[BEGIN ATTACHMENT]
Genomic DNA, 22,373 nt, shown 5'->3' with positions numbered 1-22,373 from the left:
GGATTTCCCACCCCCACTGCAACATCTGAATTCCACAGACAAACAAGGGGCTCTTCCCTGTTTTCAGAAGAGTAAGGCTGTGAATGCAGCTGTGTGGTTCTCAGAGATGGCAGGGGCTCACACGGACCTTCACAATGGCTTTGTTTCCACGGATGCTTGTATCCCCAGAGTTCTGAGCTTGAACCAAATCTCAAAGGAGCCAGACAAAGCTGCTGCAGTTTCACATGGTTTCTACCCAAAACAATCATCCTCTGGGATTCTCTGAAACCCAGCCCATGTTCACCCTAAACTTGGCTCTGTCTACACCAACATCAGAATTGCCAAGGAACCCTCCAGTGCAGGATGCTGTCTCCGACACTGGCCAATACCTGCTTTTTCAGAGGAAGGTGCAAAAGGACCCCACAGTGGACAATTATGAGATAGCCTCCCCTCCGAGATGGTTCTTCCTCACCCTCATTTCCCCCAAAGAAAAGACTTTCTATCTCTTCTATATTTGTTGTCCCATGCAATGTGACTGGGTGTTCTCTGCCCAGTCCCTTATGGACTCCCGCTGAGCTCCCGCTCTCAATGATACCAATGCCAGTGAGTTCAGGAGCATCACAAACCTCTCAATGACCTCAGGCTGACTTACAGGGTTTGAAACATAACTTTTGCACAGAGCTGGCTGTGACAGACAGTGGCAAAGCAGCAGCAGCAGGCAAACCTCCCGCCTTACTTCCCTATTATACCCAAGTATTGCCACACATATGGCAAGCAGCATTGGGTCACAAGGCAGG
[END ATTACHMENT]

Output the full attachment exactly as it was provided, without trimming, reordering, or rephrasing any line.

Genomic DNA, 22,373 nt, shown 5'->3' with positions numbered 1-22,373 from the left:
GGATTTCCCACCCCCACTGCAACATCTGAATTCCACAGACAAACAAGGGGCTCTTCCCTGTTTTCAGAAGAGTAAGGCTGTGAATGCAGCTGTGTGGTTCTCAGAGATGGCAGGGGCTCACACGGACCTTCACAATGGCTTTGTTTCCACGGATGCTTGTATCCCCAGAGTTCTGAGCTTGAACCAAATCTCAAAGGAGCCAGACAAAGCTGCTGCAGTTTCACATGGTTTCTACCCAAAACAATCATCCTCTGGGATTCTCTGAAACCCAGCCCATGTTCACCCTAAACTTGGCTCTGTCTACACCAACATCAGAATTGCCAAGGAACCCTCCAGTGCAGGATGCTGTCTCCGACACTGGCCAATACCTGCTTTTTCAGAGGAAGGTGCAAAAGGACCCCACAGTGGACAATTATGAGATAGCCTCCCCTCCGAGATGGTTCTTCCTCACCCTCATTTCCCCCAAAGAAAAGACTTTCTATCTCTTCTATATTTGTTGTCCCATGCAATGTGACTGGGTGTTCTCTGCCCAGTCCCTTATGGACTCCCGCTGAGCTCCCGCTCTCAATGATACCAATGCCAGTGAGTTCAGGAGCATCACAAACCTCTCAATGACCTCAGGCTGACTTACAGGGTTTGAAACATAACTTTTGCACAGAGCTGGCTGTGACAGACAGTGGCAAAGCAGCAGCAGCAGGCAAACCTCCCGCCTTACTTCCCTATTATACCCAAGTATTGCCACACATATGGCAAGCAGCATTGGGTCACAAGGCAGG